The Wizard Will See You Now: Healthcare in the land of Oz

Posted: June 5, 2009 in Uncategorized

Of the things Australia has really done right, alongside alcoholism and head trauma as a sport, their healthcare system is also really quite impressive. Striking a fine balance between the hopelessly state-controlled bureaucracy of the UK, where average wait time to be treated for cutting your leg off is about 8-10 months, and the pinnacle of organized crime in the US known as HMOs, Australian healthcare manages to, of all things, provide decent free care to all its citizens while offering a range of privatized options to those who can afford it. That’s right, a working healthcare system. I actually went to the doctor today, and was told my visit would be free because I’d already paid for my last two visits, and it didn’t seem necessary to charge me again.

And somehow, the universe did not implode from sheer improbability.

This system seems possible in large part due to two factors: 1) This model pretty closely mirrors the current climate of government and social policy, and 2) there just aren’t that many people here to become ill.

While based on a historically socialist system, the climate of Australia has been increasingly leaning towards capitalist privatization, a significant example of which being the telco systems. Once strictly government-owned under the blanket provider Telstra, telco has been released into the wild, giving rise to a selection of corporate providers who will happily compete for the ability to provide you service in 2-3 working days sometime between the hours of 8AM and 3PM, maybe. This shifting climate has consumers demanding more choice, particularly those with the means to afford it, and the balance of public and private care offers both ends of the income spectrum the offerings they want. Add to this the history of state-controlled resources also means residents are well-used to paying heavy federal taxes, in the realm of 30-40% per individual, which is what allows systems such as the public healthcare system to exist.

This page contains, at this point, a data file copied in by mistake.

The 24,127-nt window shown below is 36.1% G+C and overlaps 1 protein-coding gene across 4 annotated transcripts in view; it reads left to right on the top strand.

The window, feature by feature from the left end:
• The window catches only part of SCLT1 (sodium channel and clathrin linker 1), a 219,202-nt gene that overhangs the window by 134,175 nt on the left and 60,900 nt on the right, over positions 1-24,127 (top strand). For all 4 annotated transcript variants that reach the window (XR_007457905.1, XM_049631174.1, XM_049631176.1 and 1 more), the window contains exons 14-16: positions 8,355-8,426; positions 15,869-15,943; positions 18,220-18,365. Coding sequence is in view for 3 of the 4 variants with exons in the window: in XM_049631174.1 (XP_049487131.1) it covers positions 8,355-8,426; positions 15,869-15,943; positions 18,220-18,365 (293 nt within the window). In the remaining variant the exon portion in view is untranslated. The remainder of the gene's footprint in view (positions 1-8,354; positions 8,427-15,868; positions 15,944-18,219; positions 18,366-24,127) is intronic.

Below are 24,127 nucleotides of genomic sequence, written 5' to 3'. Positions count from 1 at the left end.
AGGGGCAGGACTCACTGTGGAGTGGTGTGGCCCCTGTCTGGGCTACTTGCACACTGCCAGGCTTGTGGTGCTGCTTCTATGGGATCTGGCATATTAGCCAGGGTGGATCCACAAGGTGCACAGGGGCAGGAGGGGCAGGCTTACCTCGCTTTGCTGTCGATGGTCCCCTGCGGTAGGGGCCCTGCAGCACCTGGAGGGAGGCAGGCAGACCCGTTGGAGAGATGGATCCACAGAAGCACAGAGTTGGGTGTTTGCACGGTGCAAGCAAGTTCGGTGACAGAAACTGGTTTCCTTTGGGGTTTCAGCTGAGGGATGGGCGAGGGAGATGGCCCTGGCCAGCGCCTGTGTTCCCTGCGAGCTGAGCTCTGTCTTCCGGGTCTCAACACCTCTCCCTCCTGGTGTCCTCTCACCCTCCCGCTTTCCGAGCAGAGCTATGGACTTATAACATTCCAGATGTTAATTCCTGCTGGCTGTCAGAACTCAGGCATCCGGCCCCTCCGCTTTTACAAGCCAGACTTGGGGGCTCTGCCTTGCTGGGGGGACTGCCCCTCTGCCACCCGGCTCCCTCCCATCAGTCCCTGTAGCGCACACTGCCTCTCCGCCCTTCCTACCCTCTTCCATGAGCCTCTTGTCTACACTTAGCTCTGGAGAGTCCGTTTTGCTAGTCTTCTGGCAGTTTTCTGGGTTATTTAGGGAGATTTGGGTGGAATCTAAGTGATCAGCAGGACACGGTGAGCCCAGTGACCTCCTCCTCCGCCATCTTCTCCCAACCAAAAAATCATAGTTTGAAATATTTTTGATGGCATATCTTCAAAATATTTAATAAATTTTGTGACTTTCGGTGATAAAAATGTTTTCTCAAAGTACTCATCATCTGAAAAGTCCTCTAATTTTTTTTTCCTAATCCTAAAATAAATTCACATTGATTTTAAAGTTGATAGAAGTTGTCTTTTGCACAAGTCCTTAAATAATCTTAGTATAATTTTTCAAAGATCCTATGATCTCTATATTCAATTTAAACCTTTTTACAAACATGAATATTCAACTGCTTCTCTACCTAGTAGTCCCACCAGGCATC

Meantime, the national population is currently hovering around the 20 million mark, over a third of which lives in Sydney and Melbourne alone. This means a high national population density with a low overall rural population, allowing a greater focus of funds on facilities that will be used by a majority of the population. Of course, this conversely means those not in major cities often have to rely on medical facilities that require a landing strip. Add to this that most of the more poisonous native creatures will kill you in minutes, thus eliminating the need for medical care, and your overhead really drops dramatically.

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Comments
  1. tokori says:

    woah, the UK is 8 month wait?!

    • Reuben says:

      I may have been exaggerating slightly… I’m pretty sure you’d bleed out by then.
      But, I’ve read it’s not uncommon for people the UK to wait over a year to START cancer treatment.

  2. Anonymous says:

    woah, the UK is 8 month wait?!

    • Anonymous says:

      I may have been exaggerating slightly… I’m pretty sure you’d bleed out by then.

      But, I’ve read it’s not uncommon for people the UK to wait over a year to START cancer treatment.

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